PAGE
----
to a filtering operation for a portion of the fluctuating scales. This concept is based on the observation that the optimum *resolved-to-modeled ratio *will change from one engineering application to another depending on the reciprocal relations between the level of physical fidelity intended, geometry at hand and computational resources available.

The most important feature which is in the foundation of the approach is the *averaging-invariance property* of Navier-Stokes equation which amounts to the fact that for any resolved-to-modeled ratio achieved by filtering (i.e. partial filtering), the *sub-filter scale stress* has the same characteristics as the Reynolds stress,** therefore similar closure strategies as for RANS may be employed**.

This is a very attractive feature since RANS closure strategies are very mature and well-tested as RANS has truly been the work horse for most large-scale engineering applications, in contrast with LES closures which are mostly algebraic and suffer from lack of complex engineering applications validity.

The original PANS model is therefore based on the 2-equation RANS modelling concept and solves two evolution equations for the *unresolved kinetic energy and dissipation*.

It is widely known and goes all the way back to Richardson and granted a more precise view by Kolmogorov, that in turbulence physics, large scales contain most of the kinetic energy and much of the dissipation occurs in the smallest scales, **The smaller the unresolved kinetic energy is, the smaller is the modeled-to-resolved ratio and the greater are both computational effort and physical fidelity for a suited numerical resolution. moreover, the highest value that could be attained for the unresolved dissipation implies that RANS and PANS unresolved scales are the same.**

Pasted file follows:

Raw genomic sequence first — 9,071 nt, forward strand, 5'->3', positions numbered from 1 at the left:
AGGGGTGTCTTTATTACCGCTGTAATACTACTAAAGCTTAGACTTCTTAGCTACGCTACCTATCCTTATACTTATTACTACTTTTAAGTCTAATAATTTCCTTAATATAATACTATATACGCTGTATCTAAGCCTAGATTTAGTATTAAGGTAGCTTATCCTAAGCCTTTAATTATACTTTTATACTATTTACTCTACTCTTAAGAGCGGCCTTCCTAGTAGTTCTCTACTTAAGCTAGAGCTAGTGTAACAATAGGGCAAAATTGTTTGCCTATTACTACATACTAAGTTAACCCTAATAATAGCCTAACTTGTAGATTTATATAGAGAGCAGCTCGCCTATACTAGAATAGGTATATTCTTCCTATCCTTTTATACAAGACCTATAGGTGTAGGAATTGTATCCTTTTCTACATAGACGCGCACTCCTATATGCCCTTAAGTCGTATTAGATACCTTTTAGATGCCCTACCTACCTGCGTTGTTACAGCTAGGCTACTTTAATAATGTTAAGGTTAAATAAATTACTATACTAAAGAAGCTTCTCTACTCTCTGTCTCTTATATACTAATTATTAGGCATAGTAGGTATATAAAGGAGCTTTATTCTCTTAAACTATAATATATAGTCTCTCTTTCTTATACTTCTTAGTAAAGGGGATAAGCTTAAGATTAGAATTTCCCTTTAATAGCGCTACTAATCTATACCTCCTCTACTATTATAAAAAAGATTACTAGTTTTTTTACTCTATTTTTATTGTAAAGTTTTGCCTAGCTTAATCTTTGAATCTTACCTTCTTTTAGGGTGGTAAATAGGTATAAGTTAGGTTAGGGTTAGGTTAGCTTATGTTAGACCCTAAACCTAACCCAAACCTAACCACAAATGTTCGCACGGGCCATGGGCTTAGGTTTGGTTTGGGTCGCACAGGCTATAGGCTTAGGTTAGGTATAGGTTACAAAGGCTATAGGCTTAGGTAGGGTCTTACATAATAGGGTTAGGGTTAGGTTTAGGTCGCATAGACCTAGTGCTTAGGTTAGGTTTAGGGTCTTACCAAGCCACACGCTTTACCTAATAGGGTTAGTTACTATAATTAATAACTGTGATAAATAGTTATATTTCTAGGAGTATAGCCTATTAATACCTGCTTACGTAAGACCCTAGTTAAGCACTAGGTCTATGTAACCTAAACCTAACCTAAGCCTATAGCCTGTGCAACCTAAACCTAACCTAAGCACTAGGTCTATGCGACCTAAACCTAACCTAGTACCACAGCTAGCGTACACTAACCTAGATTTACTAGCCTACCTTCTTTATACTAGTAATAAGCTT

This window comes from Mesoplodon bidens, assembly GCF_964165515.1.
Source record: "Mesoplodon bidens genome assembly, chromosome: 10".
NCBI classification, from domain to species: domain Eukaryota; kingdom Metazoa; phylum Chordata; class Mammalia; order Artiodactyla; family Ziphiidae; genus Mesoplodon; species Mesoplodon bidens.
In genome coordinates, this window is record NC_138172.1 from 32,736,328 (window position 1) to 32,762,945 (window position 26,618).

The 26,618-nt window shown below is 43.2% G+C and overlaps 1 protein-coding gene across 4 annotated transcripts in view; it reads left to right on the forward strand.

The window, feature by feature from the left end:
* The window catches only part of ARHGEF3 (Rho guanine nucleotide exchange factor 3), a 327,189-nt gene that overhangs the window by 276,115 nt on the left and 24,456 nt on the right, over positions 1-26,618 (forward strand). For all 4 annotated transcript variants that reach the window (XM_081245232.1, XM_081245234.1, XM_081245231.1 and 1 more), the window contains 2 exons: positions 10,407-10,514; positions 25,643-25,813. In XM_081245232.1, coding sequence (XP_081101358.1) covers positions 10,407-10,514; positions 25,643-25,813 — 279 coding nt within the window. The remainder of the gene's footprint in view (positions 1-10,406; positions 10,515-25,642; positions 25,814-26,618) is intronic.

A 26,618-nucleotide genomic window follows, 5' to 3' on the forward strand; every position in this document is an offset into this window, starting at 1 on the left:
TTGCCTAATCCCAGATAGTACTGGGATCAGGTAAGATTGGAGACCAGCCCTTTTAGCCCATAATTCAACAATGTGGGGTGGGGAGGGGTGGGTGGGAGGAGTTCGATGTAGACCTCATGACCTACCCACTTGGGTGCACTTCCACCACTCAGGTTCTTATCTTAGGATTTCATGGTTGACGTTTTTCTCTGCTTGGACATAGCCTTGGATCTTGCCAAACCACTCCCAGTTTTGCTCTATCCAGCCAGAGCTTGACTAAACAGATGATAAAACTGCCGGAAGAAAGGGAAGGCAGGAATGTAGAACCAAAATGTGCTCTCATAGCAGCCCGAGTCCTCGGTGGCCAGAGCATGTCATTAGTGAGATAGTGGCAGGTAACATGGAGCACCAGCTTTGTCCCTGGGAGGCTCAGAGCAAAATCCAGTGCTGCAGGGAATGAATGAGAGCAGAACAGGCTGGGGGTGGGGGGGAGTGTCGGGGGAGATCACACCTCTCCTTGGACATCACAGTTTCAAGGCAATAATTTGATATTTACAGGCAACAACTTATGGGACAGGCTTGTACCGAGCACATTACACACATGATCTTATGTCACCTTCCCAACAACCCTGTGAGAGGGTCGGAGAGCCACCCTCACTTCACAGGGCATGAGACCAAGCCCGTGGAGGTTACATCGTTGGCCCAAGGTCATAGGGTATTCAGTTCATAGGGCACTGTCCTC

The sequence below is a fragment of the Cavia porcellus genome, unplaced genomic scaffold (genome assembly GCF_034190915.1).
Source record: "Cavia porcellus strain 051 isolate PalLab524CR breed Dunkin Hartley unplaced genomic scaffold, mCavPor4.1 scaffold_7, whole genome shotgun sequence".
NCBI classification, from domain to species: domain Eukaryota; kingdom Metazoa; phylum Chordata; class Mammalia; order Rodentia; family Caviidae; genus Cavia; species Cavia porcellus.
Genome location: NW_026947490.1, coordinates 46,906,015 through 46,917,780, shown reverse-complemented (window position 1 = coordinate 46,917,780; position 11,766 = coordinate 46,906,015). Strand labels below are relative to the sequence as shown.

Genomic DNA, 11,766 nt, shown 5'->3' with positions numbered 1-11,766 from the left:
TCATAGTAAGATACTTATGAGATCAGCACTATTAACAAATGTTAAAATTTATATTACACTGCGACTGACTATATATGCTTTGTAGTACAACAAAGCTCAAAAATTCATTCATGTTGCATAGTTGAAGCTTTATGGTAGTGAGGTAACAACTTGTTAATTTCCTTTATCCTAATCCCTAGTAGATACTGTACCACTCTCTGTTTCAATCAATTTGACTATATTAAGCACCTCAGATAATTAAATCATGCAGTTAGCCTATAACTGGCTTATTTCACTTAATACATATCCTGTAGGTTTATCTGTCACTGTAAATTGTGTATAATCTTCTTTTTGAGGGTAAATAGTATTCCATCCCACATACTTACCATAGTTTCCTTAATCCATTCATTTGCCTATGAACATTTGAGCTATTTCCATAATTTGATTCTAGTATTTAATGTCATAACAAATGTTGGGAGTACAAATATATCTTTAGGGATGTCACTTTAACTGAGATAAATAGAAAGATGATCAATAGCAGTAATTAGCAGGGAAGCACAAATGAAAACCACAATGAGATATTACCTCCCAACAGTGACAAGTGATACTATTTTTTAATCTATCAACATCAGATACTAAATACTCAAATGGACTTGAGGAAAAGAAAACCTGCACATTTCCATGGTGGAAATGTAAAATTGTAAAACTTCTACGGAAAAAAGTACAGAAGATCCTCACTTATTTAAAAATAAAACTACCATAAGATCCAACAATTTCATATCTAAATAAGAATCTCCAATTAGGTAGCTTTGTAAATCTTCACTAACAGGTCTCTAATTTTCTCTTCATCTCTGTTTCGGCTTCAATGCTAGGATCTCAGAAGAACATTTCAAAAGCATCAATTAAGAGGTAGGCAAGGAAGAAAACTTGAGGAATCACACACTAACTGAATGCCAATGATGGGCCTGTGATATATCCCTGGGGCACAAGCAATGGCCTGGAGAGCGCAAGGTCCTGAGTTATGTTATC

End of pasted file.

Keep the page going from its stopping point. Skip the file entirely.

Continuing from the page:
The end result for the evolution equations (different coefficients and parameters definitions may be found at S. Girimaji 2005)

The PANS methodology has some very attractive features:

- The PANS methodology is based on the kinetic energy content and the RANS 2-equation closure methodology rather than on a grid-dependent filter, rendering the model as closed in contrast to LES which is essentially an unclosed method.

Perhaps new advances on the route to “grid-independent” LES modelling (S. Pope, U. Piomelli) shall resolve some of the issues but it shall take some time before such methodologies shall find their way to general purpose CFD codes as most of the exploit dynamic LES non-local concepts. - As the sub-grid scale filter is independent on the grid resolution explicitly but on the unresolved kinetic energy and dissipation there is a decoupling between the physical and numerical resolution.
- The two evolving parameters unresolved kinetic energy and dissipation may be either constant (as a fraction of RANS) or spatial and time dependent (such as in DES) rendering PANS as more of an infrastructure for resolved-scale simulation rather than a simple modelling approach.

PANS simulation of rotationally oscillating bridge segment (by Chalmers University)

*The use of PANS in zonal hybrid RANS-LES (L. Davidson – Chalmers University)*

A new advancement in the field of hybrid RANS-LES zonal method is the employment of its attractive features to construct a straightforward hybrid infrastructure.

In the application PANS is applied in the URANS subdomain where the unresolved kinetic energy parameter is unity and a tuned value of 0.4 in the LES subdomain. As stated in former paragraphs the imminent issue is consistently defining the interface RANS-LES layer, and in this modelling approach it is done through the use of the unresolved kinetic energy gradient which gives rise to an additional term in

the momentum equations and the K equation above **only** in the interface and acts as a forcing term in the momentum equation to create a smooth RANS-LES interface.